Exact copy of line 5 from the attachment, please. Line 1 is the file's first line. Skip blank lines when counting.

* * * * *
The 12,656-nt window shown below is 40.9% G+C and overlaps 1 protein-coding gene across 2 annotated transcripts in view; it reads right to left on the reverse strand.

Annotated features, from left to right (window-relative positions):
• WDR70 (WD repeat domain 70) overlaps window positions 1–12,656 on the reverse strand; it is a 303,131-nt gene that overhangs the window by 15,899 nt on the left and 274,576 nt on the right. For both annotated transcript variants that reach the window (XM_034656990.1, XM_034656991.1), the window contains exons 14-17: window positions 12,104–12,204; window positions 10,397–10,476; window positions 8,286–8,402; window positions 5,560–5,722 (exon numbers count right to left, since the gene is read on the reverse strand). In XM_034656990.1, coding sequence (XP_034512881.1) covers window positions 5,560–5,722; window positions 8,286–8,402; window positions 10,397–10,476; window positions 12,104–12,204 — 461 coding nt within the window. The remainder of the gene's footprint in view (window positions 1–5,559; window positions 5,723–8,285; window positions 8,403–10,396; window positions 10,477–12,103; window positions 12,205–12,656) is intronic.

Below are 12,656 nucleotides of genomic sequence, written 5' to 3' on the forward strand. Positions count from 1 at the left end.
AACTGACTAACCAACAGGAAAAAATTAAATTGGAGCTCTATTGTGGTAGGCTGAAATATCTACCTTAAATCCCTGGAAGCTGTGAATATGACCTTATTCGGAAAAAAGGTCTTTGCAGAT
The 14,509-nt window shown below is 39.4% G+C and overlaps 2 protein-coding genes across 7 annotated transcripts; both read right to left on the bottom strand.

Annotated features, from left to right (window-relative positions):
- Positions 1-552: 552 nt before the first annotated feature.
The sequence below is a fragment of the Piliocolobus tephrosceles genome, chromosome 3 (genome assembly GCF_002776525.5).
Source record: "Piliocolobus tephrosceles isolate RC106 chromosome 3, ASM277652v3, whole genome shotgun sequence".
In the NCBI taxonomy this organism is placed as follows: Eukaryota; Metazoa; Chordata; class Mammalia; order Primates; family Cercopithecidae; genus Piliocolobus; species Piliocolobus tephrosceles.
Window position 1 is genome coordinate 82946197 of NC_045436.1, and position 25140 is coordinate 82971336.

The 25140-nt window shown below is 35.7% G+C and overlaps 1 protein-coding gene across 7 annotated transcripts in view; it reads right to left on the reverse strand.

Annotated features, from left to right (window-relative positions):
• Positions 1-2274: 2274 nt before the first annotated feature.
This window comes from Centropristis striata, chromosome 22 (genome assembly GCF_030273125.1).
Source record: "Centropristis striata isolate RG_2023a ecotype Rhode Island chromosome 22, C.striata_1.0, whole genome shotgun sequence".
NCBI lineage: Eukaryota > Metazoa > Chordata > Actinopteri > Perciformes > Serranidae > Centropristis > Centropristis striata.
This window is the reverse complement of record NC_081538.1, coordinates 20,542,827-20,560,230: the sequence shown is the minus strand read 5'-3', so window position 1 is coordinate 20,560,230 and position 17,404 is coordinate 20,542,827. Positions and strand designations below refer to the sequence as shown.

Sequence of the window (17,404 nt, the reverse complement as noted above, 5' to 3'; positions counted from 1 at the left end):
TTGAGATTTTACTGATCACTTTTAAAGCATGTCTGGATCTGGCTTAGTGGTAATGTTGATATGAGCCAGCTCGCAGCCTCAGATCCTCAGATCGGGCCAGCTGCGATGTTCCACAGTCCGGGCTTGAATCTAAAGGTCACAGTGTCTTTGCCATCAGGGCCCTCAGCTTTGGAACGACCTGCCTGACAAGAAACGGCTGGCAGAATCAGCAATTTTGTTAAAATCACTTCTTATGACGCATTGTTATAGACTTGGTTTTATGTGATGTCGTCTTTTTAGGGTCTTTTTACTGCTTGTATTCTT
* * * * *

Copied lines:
AACTGACTAACCAACAGGAAAAAATTAAATTGGAGCTCTATTGTGGTAGGCTGAAATATCTACCTTAAATCCCTGGAAGCTGTGAATATGACCTTATTCGGAAAAAAGGTCTTTGCAGAT